Pointers in C and C++

If you don’t understand pointers in C/C++ can I suggest running up a text editor+gcc or Visual Studio and just typing some code in. Play around with the code and see what you get. Try making a character pointer instead….e.g. the following code might make things easier to understand.

// Test_Pointers_1.cpp : main project file.
// This simple test program explores the basics of pointers in C++
// Pointers can cause a lot of confusion when learning C and C++ therefore
// I encourage you to change the code around until you understand it fully
//
// by:            Rodders
// created:        17th March 2016

#include "stdafx.h"
#include 

using namespace System;
using namespace std;

int main()
{
    int myVariable1 = 25;
    int myVariable2 = 44;

    int ValueHeld;

    int* myPointer;
    char Keyboard;

    Console::WriteLine(L"A Simple Program to Demonstrate Pointers in C++\n\n");

    cout << "The value held by myVariable1 is: " << myVariable1 << " which is held in 
          location: " << &myVariable1 << endl;
    cout << "The value held by myVariable2 is : " << myVariable2 << " which is held in
          location: " << &myVariable2 << endl;

    myPointer = &myVariable1;

    cout << "myPointer is now set to look at myVariable1" << endl;

    ValueHeld = *myPointer;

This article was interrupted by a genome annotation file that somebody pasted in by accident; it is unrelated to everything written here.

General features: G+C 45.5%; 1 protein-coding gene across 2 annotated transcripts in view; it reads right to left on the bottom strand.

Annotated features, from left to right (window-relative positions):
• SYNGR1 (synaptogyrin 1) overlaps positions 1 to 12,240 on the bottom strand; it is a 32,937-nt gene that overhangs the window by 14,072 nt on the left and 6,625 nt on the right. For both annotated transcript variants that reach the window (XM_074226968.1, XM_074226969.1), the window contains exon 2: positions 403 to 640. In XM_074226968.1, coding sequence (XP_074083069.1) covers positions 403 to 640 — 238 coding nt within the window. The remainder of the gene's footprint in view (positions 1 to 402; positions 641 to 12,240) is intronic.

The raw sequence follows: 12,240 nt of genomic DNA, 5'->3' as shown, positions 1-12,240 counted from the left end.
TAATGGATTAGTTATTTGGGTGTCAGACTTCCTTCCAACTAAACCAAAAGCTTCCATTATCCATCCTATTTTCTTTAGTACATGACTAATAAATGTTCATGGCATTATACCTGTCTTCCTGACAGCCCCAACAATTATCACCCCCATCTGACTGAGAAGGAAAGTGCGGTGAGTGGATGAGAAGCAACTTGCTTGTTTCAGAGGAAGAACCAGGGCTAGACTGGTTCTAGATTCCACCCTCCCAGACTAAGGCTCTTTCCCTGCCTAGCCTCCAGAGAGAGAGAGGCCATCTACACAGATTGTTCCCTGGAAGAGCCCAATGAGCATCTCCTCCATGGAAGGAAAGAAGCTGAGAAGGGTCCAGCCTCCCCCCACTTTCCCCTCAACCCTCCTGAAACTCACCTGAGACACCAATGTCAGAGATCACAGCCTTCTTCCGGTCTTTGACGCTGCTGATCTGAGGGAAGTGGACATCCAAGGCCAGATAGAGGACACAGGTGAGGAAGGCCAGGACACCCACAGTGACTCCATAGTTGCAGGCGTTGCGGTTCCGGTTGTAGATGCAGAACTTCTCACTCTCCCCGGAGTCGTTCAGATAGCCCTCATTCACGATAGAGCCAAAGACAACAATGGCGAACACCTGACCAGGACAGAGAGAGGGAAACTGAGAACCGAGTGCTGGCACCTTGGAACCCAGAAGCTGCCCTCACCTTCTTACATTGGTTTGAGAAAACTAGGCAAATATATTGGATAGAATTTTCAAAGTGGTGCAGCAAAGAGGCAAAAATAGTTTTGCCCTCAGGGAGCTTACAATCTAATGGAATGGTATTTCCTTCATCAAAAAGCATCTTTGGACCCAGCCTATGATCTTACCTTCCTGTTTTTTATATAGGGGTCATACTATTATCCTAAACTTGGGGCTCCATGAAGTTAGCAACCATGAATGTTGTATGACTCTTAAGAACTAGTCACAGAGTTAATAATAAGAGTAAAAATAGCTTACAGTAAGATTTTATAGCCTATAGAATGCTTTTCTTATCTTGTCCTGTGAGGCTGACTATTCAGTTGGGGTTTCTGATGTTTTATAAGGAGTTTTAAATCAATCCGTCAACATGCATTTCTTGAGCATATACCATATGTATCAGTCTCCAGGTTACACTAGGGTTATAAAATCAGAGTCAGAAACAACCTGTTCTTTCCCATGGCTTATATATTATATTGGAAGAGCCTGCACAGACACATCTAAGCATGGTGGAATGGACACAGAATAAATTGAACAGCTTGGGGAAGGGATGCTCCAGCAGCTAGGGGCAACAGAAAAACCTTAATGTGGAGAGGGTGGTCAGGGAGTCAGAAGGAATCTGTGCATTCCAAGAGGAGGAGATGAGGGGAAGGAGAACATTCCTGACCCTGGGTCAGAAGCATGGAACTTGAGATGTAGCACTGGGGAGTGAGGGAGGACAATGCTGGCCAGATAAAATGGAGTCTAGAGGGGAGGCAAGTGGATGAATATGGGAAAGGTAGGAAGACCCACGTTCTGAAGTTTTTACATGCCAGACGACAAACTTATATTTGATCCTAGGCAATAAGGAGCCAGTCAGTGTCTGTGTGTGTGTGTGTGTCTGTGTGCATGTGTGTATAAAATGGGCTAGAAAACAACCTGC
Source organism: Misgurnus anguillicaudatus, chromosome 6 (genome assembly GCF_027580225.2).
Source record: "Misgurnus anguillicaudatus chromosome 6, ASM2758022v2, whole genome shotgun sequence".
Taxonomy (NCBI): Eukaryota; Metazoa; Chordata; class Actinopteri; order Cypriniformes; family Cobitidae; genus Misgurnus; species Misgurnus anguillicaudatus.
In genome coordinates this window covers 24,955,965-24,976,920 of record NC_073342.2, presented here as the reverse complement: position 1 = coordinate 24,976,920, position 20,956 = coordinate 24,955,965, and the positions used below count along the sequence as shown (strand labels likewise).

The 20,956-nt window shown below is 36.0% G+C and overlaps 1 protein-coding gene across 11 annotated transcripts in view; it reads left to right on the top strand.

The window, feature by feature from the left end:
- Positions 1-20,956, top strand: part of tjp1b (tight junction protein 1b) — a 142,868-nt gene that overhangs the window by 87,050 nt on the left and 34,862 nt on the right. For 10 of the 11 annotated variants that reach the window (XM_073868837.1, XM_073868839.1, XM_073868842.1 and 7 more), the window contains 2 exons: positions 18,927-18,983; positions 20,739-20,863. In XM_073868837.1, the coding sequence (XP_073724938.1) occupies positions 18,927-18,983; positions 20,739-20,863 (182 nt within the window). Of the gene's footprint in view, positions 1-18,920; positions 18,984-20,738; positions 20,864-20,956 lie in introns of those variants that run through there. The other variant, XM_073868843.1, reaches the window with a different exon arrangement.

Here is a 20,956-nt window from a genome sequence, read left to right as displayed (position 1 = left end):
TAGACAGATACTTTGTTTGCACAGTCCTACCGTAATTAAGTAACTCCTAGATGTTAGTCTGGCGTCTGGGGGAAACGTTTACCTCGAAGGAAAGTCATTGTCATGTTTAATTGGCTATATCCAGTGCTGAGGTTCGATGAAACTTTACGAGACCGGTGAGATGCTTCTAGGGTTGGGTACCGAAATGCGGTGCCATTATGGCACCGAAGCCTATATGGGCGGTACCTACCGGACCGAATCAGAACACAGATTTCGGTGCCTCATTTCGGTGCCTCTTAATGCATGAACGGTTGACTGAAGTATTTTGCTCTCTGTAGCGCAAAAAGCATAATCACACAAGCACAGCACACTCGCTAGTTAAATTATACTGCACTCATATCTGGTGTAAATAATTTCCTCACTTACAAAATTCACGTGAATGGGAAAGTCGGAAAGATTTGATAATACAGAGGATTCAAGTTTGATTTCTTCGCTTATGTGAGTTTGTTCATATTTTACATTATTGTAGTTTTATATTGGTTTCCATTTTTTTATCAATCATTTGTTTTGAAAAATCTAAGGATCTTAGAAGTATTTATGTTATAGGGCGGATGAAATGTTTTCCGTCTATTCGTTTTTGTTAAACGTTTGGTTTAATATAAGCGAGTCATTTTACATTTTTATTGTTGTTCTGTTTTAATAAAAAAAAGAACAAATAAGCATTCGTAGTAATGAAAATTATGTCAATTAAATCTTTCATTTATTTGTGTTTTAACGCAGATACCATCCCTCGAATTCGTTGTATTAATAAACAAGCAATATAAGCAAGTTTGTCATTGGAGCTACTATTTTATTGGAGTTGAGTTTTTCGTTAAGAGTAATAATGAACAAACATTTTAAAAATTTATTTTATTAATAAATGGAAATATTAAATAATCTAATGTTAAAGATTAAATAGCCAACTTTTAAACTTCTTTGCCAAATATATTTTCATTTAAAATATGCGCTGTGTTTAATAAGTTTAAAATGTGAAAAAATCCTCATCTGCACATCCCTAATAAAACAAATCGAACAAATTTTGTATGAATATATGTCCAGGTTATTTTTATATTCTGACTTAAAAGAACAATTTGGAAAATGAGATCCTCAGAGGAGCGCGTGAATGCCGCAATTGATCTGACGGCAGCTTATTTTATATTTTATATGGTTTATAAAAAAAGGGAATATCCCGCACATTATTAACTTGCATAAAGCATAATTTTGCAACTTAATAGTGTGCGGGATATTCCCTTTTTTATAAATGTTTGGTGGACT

cout << "And it points to a memory location that holds the value: " << ValueHeld  << endl;
    cout << "Where my pointer is: " << myPointer << endl;

    myPointer++;
    ValueHeld = *myPointer;
    cout << "\nIncrementing the pointer makes it point to a memory location that holds the value: " << ValueHeld << endl;
    cout << "Where my pointer is now: " << myPointer << endl;

    cout << "\nTherefore the compiler knew it had to add on 4 bytes to get the next integer pointer even though the code was myPointer++";

    cout << "\nPress return to exit";
    cin.ignore();

    return 0;
}

Which gives:

A Simple Program to Demonstrate Pointers in C++

The value held by myVariable1 is: 25 which is held in location: 0018EE44
The value held by myVariable2 is : 44 which is held in location: 0018EE48
myPointer is now set to look at myVariable1
And it points to a memory location that holds the value: 25
Where my pointer is: 0018EE44

Incrementing the pointer makes it point to a memory location that holds the value: 44
Where my pointer is now: 0018EE48

Therefore the compiler knew it had to add on 4 bytes to get the next integer pointer 
even though the code was myPointer++
Press return to exit
Advertisements

Leave a Reply

Fill in your details below or click an icon to log in:

WordPress.com Logo

You are commenting using your WordPress.com account. Log Out / Change )

Twitter picture

You are commenting using your Twitter account. Log Out / Change )

Facebook photo

You are commenting using your Facebook account. Log Out / Change )

Google+ photo

You are commenting using your Google+ account. Log Out / Change )

Connecting to %s